If a foul is committed, the opponent receives four penalty points, unless the foul occurred while playing the blue, pink, or black ball or if one of these balls was hit first, in which case the penalty is equal to the value of the ball in question.

Rules in Snooker

To start a game of snooker, one player strikes a red ball from a certain area on the table called the D, using the white ball. The other player then takes their turn.

If the balls are placed in a way that makes the game difficult or could lead to a stalemate, both players can agree to start over.

It’s important to hit the correct ball with the cue ball, and only with one clean strike. If a player fails to do so, or touches any ball with their body or their cue except the white ball, it’s considered a foul. The referee may call a miss if a player doesn’t make a serious attempt to hit the correct ball, and the other player can ask for a retake.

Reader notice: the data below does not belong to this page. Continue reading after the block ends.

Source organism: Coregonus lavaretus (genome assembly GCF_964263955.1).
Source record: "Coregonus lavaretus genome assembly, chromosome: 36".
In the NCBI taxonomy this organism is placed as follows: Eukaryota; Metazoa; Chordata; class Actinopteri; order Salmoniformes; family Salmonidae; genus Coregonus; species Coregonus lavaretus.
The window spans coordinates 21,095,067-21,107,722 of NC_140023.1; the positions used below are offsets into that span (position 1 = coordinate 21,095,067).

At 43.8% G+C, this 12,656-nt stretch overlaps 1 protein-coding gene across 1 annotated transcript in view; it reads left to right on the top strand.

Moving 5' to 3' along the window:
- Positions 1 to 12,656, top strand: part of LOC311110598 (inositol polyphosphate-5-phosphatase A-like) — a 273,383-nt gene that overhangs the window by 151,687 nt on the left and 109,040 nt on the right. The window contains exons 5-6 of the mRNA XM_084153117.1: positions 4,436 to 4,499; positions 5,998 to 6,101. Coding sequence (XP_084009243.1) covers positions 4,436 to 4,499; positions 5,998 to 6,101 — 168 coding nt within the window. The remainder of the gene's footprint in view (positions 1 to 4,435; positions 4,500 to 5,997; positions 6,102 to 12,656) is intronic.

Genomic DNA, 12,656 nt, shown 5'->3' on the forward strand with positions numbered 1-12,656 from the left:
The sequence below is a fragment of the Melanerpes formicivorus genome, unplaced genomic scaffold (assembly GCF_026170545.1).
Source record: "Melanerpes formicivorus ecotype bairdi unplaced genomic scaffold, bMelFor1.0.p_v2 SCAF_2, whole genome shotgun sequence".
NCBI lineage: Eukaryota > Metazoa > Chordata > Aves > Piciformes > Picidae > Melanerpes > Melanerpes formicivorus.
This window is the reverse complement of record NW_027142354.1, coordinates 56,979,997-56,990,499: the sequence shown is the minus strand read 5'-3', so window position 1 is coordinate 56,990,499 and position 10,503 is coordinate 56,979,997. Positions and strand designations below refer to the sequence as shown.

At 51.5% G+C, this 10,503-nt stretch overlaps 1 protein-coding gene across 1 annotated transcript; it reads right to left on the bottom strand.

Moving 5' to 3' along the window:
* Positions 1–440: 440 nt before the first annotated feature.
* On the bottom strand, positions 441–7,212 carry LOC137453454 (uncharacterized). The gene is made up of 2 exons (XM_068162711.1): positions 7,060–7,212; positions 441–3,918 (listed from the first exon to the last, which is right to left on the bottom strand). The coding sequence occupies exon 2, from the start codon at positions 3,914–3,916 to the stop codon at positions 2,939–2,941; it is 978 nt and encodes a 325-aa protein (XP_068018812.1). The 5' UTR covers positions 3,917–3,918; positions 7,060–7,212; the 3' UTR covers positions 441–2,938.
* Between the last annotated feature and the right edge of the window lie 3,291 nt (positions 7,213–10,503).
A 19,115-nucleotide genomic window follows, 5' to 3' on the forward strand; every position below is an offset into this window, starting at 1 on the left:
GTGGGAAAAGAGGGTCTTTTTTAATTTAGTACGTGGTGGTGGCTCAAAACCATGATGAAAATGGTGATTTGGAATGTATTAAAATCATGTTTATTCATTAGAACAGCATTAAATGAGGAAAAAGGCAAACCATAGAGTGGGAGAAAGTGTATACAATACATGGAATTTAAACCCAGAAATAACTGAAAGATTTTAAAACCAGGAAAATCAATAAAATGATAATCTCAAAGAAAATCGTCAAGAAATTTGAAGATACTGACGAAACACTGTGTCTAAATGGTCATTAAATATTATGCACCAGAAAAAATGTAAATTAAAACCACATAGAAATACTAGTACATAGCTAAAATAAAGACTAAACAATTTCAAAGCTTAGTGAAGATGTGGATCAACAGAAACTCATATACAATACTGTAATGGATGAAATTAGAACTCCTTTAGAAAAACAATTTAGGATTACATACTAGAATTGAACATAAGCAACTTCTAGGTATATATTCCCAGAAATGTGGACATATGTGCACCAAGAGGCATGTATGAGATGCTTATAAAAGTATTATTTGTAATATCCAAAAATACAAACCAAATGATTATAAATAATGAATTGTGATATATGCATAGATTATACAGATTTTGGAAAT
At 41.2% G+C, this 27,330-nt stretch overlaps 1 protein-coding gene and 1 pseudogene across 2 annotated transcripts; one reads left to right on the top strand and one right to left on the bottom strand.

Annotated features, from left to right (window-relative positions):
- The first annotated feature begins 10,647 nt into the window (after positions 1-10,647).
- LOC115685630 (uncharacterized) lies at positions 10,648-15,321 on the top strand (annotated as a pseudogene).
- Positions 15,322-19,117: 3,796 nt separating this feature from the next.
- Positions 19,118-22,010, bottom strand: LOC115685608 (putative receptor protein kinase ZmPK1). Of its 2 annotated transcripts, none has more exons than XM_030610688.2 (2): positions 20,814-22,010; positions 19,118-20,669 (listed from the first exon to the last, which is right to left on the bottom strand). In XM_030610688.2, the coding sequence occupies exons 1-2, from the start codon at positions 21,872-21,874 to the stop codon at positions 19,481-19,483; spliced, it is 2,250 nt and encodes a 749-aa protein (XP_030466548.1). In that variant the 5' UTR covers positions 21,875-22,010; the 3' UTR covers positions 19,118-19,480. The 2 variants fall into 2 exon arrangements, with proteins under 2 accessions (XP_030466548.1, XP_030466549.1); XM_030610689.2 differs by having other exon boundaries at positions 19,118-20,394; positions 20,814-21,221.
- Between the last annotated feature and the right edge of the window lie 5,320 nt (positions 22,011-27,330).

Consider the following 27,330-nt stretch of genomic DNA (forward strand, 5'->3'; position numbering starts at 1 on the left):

Before taking a shot, all balls must be still. The player must hit the nominated ball first, or any red ball if it’s the first shot. Failing to do so, not hitting any ball, or potting a non-nominated ball is a foul.

If a ball is knocked off the table, it’s also considered a foul. While red balls aren’t replaced, colored balls are placed back on their designated spot. If a ball covers the spot where a colored ball would usually be replaced, the colored ball is placed on the next available spot.

When the cue ball is touching another ball, the referee announces “touching ball,” and the player must play away from that ball. If the touching ball moves, it’s a foul.